New Perspective on Addiction

Addiction is not the problem...disconnection is the problem, connection is the solution.

The real problem

Fundamentally, I view our struggles not as mental disorders but rather as relational wounds. For many of us, these wounds didn't occur in our adult life but rather in our early childhood. But understanding our childhood can be very difficult. I liken it to walking into a movie halfway in and trying to understand what all you missed. For so many, there were no distinct memories of abuse, trauma, or chaos in the family. If you relate to this, then you are not alone in trying to understand what happened. In fact, it can be very shaming in the sense that you don't have any specific thing / event to tie your addiction / struggle too. For others, there was overt abuse, and that brings its own set of challenges and pain. Regardless, part of counseling is to make sense of your story so that you can understand your life story accurately. The goal is to name not blame. It is too look graciously at oneself and your past. 

It is relationship that heals us. It is learning a new set of language, tools, and approach to doing relationship that allows us to enter into healing. The goal is to never "try" harder. Rather, it is more letting go and than anything. That is a great paradox in recovery.  

Addiction...part of the story but not the whole story

What if we could live in a community where there was no judgment? What if we could be surrounded by people that would not label us as such and such? What if we could walk into a room of 50 people that knew every detail of our story and accept us just as we are in that moment?  There is a place for naming our struggles because it helps us name the problem.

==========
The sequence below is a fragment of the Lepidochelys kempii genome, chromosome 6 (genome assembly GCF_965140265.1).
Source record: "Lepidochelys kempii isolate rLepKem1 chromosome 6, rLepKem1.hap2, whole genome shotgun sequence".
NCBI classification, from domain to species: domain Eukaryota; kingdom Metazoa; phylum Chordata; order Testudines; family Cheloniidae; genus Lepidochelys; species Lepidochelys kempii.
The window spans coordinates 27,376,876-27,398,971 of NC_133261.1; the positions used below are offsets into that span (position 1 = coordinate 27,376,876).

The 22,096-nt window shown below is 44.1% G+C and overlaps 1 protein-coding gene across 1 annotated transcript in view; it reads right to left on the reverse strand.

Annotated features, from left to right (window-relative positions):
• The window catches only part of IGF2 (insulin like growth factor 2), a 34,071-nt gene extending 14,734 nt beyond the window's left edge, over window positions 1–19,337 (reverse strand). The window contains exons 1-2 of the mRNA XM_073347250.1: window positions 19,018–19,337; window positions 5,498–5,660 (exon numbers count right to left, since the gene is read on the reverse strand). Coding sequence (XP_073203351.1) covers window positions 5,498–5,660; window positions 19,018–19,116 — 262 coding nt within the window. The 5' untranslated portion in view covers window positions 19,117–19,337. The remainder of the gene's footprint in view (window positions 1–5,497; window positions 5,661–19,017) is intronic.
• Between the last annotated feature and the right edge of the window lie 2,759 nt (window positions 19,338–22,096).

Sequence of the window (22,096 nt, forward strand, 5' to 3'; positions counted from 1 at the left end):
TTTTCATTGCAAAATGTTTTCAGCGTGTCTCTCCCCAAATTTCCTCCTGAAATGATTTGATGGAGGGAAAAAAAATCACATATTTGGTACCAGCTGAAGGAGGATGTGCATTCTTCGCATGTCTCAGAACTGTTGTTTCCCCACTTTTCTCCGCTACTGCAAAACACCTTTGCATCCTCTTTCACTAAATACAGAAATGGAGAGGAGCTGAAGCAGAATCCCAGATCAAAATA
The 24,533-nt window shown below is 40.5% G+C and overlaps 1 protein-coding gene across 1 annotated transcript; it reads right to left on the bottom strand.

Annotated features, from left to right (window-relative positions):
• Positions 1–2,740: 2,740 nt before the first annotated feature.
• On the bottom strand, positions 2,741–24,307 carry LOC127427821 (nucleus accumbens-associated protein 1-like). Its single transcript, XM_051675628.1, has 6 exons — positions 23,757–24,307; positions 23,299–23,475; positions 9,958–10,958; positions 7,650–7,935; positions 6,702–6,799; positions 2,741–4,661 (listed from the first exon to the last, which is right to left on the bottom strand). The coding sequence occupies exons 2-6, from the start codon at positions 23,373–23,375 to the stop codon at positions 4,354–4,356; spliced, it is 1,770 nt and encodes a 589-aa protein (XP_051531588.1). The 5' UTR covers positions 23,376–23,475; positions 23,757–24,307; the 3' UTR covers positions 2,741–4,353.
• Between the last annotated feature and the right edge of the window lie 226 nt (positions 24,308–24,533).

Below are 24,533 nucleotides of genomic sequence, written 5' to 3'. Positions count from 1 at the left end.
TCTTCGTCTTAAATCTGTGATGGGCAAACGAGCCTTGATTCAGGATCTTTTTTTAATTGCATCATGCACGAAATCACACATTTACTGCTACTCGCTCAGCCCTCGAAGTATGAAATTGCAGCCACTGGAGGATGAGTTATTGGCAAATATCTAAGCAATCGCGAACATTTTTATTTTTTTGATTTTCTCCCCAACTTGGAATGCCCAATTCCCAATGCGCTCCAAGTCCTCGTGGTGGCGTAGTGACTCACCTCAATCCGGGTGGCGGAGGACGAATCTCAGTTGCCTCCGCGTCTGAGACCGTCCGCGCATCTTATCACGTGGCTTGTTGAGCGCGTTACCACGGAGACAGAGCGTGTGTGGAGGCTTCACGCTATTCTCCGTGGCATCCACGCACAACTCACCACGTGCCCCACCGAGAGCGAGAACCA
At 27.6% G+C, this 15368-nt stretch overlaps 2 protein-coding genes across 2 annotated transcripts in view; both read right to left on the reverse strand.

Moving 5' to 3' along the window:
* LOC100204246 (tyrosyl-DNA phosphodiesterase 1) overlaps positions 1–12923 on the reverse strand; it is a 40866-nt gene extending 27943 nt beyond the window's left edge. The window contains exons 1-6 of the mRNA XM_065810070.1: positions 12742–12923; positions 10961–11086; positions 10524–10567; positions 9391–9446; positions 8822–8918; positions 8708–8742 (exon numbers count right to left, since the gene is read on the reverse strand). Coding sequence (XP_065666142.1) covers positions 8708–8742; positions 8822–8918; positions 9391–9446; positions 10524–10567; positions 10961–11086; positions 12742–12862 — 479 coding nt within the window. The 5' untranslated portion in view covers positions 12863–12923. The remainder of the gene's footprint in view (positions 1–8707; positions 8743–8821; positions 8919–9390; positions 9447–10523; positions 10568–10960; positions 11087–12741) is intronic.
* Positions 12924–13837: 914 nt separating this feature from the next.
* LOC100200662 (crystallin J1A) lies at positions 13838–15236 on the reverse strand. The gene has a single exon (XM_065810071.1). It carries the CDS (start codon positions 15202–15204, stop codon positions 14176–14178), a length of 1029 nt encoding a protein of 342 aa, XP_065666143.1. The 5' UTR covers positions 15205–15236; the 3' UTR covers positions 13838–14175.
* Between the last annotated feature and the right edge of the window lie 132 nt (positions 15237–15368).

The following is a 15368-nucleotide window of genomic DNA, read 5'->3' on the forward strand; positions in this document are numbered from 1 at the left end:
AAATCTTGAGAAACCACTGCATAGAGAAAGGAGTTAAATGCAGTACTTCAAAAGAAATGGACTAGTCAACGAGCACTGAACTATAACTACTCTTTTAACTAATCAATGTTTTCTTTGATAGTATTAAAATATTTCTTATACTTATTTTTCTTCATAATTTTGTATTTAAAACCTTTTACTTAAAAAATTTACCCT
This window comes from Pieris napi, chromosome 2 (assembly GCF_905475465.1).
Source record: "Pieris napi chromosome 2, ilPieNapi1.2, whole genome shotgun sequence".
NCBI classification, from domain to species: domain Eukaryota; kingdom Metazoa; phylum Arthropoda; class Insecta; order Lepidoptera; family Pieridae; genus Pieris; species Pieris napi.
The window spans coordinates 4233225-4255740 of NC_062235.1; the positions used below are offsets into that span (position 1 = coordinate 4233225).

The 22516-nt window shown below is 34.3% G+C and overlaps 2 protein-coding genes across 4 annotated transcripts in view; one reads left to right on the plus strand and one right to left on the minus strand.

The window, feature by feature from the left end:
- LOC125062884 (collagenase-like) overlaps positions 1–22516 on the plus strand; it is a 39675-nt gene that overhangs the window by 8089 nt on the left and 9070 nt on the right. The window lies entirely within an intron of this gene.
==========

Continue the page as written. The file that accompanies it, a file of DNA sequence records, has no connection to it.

We have to remember though that these names don't define us. These names are not our essence. I love a quote by Brennan Manning which says, "I'm Brennan. I'm an alcoholic. How I got there, why I left there, why I went back, is the story of my life. But it is not the whole story."

We are more than a label because a label doesn't do justice to our story and our humanness. I have been refreshed by the approach used in Emotionally Focused Therapy that we see people in a non-pathologizing way. This means that we first see the person not the problem or diagnosis. Otherwise, the relationship could end up not being safe. Certainly, there is a place to talk about the struggles and all that comes with it. It is important to name the problem but it doesn't have to end there. The main thing is that we can't lose sight of who we are and whose we are.

I believe this is a general truth in life. It is connection over correction.